Tana Dicang - A 20th Century Woman of Power

All the while we thought that The Ruins was all there was in Talisay City. Thanks to an old friend from college days, Andrew Peñalosa, who took us to a hidden gem in Talisay. Incidentally, Andrew's college thesis was on the old ancestral houses in Negros Occidental and he's probably the best resource person I know on this topic. (Though I could not remember as to what exactly the thesis was about. Sorry Andrew!)

As it turned out, Balay ni Tana Dicang was the only one that stood out, presumably because it is the most well-preserved ancestral house we've seen in the region. Situated on a 6000 sqm. property along Rizal St. in Talisay City, the classical bahay-na-bato house will take one to a journey back in time.

Balay ni Tana Dicang is open from 10AM-5PM
The house is named after Enrica Alunan, the wife of Capitan Efigenio Lizares.  At age 47, Dicang was
widowed and she took over her late husband's position, thus the name Capitana Dicang. She held this position for 40 years until she died during the war in 1942. 

Based from the guide, Ricky, Tana Dicang was a hands-on woman who successfully managed the family businesses (haciendas, cigar manufacturing) as well as the lives of her children.  We even had the impression that Tana Dicang, during her time, was a control freak.  She ensured that most of her children marry those within their social circle and assigned one of them to remain single and take care of her. But if you base it on how her 16 children fared in life, Tana Dicang did more than enough to ensure that her clan lived a good, even lavish, life ahead. Her descendants include Remedios Lizares, wife of Manila Mayor and Quezon Province Governor Leon Guinto. Remedios Circle in Malate was named after her. 

The expenses of maintaining the house is nonetheless funded by a percentage from the income of her haciendas, as stated in her will.  You have got to give it to Tana Dicang for thinking of everyone's future, including the house.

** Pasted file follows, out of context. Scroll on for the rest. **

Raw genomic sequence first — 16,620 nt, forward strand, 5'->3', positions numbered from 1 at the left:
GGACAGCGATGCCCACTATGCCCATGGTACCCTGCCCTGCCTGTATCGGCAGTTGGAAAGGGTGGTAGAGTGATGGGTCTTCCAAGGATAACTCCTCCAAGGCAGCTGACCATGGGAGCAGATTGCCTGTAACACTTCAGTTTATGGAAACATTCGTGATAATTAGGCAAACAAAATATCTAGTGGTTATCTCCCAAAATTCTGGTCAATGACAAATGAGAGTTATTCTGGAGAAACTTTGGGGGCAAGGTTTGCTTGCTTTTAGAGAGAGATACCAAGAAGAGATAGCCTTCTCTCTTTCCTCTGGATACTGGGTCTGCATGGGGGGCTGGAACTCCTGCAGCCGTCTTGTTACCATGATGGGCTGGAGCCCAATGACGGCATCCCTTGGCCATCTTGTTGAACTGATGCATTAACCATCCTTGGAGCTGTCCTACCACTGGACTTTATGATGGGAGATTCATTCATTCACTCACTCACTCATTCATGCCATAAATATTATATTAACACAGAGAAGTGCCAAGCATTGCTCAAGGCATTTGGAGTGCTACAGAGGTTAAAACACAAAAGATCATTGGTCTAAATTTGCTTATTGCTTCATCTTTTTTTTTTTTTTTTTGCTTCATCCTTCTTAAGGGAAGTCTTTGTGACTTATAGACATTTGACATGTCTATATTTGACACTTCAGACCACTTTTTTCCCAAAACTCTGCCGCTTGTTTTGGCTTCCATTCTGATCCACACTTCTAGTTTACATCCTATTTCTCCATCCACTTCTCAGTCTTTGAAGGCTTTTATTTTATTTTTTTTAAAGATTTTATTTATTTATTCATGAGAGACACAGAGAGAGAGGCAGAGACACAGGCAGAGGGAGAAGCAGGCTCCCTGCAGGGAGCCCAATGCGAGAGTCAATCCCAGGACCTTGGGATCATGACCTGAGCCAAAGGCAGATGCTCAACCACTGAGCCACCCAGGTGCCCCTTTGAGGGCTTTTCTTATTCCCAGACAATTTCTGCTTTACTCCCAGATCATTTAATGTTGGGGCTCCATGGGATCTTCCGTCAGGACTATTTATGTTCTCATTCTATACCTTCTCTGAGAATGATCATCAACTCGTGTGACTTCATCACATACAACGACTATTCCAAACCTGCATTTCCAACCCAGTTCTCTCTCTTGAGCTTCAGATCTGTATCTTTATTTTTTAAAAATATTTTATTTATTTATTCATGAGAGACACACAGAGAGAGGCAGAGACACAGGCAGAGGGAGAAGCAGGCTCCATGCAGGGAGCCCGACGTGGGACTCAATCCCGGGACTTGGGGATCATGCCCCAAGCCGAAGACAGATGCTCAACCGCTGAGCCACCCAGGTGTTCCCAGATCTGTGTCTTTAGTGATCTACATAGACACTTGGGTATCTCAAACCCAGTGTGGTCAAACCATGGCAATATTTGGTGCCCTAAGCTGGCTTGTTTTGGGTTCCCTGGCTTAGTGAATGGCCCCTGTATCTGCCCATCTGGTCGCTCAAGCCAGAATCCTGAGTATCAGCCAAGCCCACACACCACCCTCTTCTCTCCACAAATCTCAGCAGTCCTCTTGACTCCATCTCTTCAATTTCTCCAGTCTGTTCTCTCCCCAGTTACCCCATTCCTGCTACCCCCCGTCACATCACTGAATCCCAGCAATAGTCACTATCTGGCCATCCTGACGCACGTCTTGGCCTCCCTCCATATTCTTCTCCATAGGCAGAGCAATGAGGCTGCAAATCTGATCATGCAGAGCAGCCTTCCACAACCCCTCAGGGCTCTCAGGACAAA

There is an unmistakable feeling of power once you enter Tana Dicang's house.  A photo with Manuel L. Quezon seated beside Tana Dicang is hung on the wall in front of the grand staircase. We went up to the second floor and found out that Tana had a bedroom built for him.  Every single detail of the house, even the room partitions, had a significant meaning to Tana.  She also had peepholes built on the wooden floor so she could check on the workers downstairs.  The first floor used to be the bedrooms of the male members of the family but it is now aptly turned into an art gallery.

The whole house is in perfect condition, the silvers and porcelains gleaming and stored in a glass cabinet, the wooden furnitures shiny, and the floor bright.  Tana Dicang's descendants have indeed kept the memory of the woman and the glorious era alive in the confines of the house.

The first floor receiving area
The infinity design of the partitions signify abundant wealth
The grand staircase leading to the 2nd floor
The huge sala at the second floor
Not every guest gets to sit in the second floor receiving area
The formal dining room
Altar at Tana Dicang's bedroom

The cocina

The bedroom turned into an art gallery
Time-tested indeed
Photos by Aaron Manila.

For more information, visit this blog for an account of the life of the Lizares' of Talisay.

Balay ni Tana Dicang is located in 36 Rizal St., Talisay City, Negros Occidental.  The museum is open from 10AM-5PM, but if you want to hear the intriguing tales of the house, schedule your visit from 10:30AM-3PM for the guided tours.

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